Last fall I reviewed a little card game called Outpost: Siberia. Published by IDW Games, Outpost: Siberia had some great looking artwork and a fun theme. Unfortunately that was all the game had going for it as it was a hot mess. However, in the tin was a teaser flyer for Outpost: Amazon, the subject of today’s review. While I wasn’t too excited to jump back into the Outpost world again, I was curious to see if designers Daryl Andrews and Jonathan Gilmour had fixed what some would call a broken card game. Let’s find out!
The goal in Outpost: Amazon is to not only endure every card of the expedition deck, but to also capture wild monsters in cages. In this cooperative game, each player controls a unique explorer with their own special powers and hit points. The actual game is played over a series of rounds in which each player takes a turn.
A player starts their turn by drawing 3 cards, choosing one for their hand, one for the supply, and discarding the third. They can then take any actions desired, including attacking threats or using equipment from the supply. Finally they must endure an expedition card. These come in two varieties, events (which can be good or bad) and require the players to sacrifice a food or water from the supply (or lose a life) and monsters which attack a player when it enters play and usually also has a game effecting special power.
Monsters must be defeated by playing combat cards from your hand. If you get a monster to half life and have a net in the supply, you can cage it for end game VPs.
If the players endure the last card of the expedition deck, they win. If any player drops to zero HP or there are 5 monsters in play, the game is lost.
For a quick comparison to the original Outpost: Siberia, I can attest that Outpost: Amazon is not only a better game, but actually winnable, which didn’t seem possible at the lower player counts in the original.
That being said, I still can’t really recommend Outpost: Amazon as it’s just not all that much of an enjoyable game. Outside of the theme and art, it doesn’t have all that much going for it. The gameplay is fairly repetitive and pretty random. One of the reasons is that most rounds your characters will be taking damage, either from threats or events. And since the game is lost when any character dies, it means that the game quickly turns into just fishing for first aid kits while trying to fend off monsters. The problem is if the first aid kits don’t show up soon enough, it’s game over and there is nothing you can do about it. It’s this reliance on one type of card that really holds back Outpost: Amazon. That item is the linchpin of the whole game and it’s completely random if it will even be in your deck to start with.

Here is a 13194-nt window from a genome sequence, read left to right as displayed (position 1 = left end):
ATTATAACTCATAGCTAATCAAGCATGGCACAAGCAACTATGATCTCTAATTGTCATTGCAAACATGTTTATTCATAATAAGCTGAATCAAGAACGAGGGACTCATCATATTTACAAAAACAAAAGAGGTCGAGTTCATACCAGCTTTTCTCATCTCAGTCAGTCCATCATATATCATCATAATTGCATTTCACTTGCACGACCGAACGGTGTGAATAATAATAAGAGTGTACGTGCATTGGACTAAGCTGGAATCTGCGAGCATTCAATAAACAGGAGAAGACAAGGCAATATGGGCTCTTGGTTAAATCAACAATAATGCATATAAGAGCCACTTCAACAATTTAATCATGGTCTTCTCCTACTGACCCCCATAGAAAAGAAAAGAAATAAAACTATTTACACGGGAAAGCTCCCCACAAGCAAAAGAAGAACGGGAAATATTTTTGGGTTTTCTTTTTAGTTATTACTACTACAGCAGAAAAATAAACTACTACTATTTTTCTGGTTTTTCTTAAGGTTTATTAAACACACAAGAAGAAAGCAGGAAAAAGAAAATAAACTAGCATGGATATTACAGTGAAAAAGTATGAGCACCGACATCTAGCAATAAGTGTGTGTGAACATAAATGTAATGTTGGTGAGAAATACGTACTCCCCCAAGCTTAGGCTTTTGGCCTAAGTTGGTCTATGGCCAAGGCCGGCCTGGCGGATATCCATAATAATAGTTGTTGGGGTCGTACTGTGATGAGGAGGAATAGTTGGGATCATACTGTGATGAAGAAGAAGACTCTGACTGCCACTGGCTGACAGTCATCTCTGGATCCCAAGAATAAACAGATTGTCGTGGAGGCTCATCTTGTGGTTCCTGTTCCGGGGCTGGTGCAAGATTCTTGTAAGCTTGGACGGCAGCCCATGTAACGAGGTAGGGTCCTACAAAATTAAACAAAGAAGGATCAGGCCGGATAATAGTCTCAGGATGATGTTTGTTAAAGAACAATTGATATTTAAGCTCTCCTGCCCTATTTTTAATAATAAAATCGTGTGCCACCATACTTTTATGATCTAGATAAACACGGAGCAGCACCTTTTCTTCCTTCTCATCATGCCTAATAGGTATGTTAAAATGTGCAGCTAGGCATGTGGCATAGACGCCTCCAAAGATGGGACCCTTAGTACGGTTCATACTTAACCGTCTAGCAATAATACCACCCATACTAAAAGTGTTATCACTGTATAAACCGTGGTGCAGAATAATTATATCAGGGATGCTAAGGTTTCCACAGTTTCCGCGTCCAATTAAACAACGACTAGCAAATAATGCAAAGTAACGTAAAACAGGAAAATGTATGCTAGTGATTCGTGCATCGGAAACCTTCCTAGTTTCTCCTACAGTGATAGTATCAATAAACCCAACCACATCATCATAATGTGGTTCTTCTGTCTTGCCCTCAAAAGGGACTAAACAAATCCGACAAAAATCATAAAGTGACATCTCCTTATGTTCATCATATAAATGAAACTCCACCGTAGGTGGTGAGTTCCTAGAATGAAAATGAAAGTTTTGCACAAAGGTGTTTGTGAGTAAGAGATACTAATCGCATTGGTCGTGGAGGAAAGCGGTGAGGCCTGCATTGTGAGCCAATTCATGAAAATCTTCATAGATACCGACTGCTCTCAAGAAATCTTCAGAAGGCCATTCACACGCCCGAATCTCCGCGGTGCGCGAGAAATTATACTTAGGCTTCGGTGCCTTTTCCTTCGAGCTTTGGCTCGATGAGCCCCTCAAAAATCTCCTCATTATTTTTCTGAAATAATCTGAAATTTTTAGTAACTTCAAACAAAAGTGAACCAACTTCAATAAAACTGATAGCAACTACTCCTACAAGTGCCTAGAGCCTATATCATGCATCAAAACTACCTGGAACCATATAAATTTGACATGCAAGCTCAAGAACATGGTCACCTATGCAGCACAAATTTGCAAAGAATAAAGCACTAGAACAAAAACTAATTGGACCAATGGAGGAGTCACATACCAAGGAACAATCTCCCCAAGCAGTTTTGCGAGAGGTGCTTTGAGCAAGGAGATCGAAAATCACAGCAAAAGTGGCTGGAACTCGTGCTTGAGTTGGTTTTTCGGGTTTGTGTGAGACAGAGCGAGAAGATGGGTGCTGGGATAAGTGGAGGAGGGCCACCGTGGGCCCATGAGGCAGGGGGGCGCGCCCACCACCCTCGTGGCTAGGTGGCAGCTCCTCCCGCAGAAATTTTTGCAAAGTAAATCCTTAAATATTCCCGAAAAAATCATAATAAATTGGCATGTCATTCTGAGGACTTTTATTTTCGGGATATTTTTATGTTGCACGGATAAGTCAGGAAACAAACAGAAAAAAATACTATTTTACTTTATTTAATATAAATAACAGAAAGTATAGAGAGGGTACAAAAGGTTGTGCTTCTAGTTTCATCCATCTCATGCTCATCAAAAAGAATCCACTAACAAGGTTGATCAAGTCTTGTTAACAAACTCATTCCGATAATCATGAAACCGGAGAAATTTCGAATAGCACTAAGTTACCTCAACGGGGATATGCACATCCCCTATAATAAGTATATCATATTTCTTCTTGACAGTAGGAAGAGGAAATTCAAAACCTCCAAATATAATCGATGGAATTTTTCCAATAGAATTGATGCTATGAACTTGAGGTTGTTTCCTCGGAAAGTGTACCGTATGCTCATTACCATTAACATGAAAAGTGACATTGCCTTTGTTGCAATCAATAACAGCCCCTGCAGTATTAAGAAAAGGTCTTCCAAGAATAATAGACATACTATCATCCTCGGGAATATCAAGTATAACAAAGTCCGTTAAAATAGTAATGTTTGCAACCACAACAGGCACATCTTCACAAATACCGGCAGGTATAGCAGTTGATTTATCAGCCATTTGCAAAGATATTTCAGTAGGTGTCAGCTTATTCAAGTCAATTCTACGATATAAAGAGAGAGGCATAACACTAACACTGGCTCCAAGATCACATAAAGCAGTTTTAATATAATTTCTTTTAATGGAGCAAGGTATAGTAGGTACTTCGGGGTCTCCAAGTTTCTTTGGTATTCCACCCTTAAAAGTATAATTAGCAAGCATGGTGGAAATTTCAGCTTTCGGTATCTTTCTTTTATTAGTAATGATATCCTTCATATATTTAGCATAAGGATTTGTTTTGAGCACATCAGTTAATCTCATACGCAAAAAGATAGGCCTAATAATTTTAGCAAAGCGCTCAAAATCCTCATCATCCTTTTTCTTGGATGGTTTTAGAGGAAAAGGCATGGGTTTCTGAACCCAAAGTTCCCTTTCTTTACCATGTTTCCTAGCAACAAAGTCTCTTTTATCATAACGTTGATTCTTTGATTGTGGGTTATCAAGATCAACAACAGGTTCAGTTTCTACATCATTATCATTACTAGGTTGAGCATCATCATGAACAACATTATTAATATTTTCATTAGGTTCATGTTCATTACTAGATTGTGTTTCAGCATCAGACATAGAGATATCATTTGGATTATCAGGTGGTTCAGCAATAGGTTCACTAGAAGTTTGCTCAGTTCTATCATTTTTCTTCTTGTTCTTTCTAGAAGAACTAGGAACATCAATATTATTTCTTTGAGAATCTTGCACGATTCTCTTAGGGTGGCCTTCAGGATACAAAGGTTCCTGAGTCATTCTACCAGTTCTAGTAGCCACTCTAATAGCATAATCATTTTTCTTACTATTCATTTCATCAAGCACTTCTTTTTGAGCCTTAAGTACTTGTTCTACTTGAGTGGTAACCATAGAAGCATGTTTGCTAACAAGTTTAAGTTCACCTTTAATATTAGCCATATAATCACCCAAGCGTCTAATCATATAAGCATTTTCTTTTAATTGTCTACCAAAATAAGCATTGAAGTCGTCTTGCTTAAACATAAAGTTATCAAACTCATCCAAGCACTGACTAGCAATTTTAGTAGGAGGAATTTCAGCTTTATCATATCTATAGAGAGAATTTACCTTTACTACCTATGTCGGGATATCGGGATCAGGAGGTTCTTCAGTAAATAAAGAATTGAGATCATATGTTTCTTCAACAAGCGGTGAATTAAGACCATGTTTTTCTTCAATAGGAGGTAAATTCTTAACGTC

The other issue with the game is that it doesn’t feel like it was edited very well. Some of the monsters have special abilities that really feel like they should be end of round abilities (because they don’t make sense otherwise), but aren’t labeled as such. In fact, the rule book even calls the game Outpost: Siberia at one point, meaning a find/replace was missed when creating the book for Outpost: Amazon. For such a small game, I expected a bit more attention to detail.
But not all is bad with Outpost: Amazon. The new items are a lot better than in the predecessor as first aid kits heal a character fully, you don’t need a weapon to finish off a monsters, and the net/cage mechanic helps give the game a bit more variety.
Finally, you are still going to want the max of 6 players when you play Outpost: Amazon. The game doesn’t really have rules for player scaling, so there really isn’t a benefit for going in with less explorers. With more players you have a much larger pool of hit points to suck up all those monster attacks.
The good news is that it is possible to beat Outpost: Amazon, even at the lower player counts (although that will take some luck). The bad news is that it’s still not a great game. For a quick playing cooperative card game, there are many other choices you can bring to the table. The gameplay in Outpost: Amazon isn’t all that engaging and after two misses, it’s probably for the best for IDW Games to just let this brand die in the depths of the jungle.
Final Score: 2 Stars – A much better game than its predecessor, but still has too many flaws to recommend.
• Too random
• Very reliant on find first aid kits
• Needed better attention to detail